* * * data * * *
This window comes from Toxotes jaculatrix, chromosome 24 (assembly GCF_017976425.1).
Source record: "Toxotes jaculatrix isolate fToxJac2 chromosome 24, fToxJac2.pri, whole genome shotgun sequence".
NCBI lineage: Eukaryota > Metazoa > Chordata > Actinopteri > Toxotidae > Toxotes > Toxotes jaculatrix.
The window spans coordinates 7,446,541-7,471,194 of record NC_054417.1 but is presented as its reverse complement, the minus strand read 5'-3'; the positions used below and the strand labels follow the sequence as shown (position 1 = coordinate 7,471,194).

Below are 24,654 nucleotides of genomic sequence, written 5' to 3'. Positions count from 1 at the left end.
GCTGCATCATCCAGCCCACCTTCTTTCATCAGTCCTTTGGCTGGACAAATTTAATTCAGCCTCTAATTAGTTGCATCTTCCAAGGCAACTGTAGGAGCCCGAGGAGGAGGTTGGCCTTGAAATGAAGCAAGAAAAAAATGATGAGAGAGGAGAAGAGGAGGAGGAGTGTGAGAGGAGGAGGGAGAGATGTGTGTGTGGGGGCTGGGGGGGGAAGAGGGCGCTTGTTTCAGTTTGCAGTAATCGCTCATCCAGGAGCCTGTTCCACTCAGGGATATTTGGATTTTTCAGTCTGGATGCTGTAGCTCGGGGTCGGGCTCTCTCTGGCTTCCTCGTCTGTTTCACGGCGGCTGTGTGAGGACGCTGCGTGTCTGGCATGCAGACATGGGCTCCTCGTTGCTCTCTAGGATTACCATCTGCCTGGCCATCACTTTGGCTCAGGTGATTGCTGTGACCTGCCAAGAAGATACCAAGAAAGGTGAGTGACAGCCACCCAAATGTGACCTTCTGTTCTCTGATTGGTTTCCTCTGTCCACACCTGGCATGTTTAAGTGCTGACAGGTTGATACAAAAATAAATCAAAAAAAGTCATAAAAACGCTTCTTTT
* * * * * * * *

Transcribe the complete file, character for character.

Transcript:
This window comes from Toxotes jaculatrix, chromosome 24 (assembly GCF_017976425.1).
Source record: "Toxotes jaculatrix isolate fToxJac2 chromosome 24, fToxJac2.pri, whole genome shotgun sequence".
NCBI lineage: Eukaryota > Metazoa > Chordata > Actinopteri > Toxotidae > Toxotes > Toxotes jaculatrix.
The window spans coordinates 7,446,541-7,471,194 of record NC_054417.1 but is presented as its reverse complement, the minus strand read 5'-3'; the positions used below and the strand labels follow the sequence as shown (position 1 = coordinate 7,471,194).

Below are 24,654 nucleotides of genomic sequence, written 5' to 3'. Positions count from 1 at the left end.
GCTGCATCATCCAGCCCACCTTCTTTCATCAGTCCTTTGGCTGGACAAATTTAATTCAGCCTCTAATTAGTTGCATCTTCCAAGGCAACTGTAGGAGCCCGAGGAGGAGGTTGGCCTTGAAATGAAGCAAGAAAAAAATGATGAGAGAGGAGAAGAGGAGGAGGAGTGTGAGAGGAGGAGGGAGAGATGTGTGTGTGGGGGCTGGGGGGGGAAGAGGGCGCTTGTTTCAGTTTGCAGTAATCGCTCATCCAGGAGCCTGTTCCACTCAGGGATATTTGGATTTTTCAGTCTGGATGCTGTAGCTCGGGGTCGGGCTCTCTCTGGCTTCCTCGTCTGTTTCACGGCGGCTGTGTGAGGACGCTGCGTGTCTGGCATGCAGACATGGGCTCCTCGTTGCTCTCTAGGATTACCATCTGCCTGGCCATCACTTTGGCTCAGGTGATTGCTGTGACCTGCCAAGAAGATACCAAGAAAGGTGAGTGACAGCCACCCAAATGTGACCTTCTGTTCTCTGATTGGTTTCCTCTGTCCACACCTGGCATGTTTAAGTGCTGACAGGTTGATACAAAAATAAATCAAAAAAAGTCATAAAAACGCTTCTTTT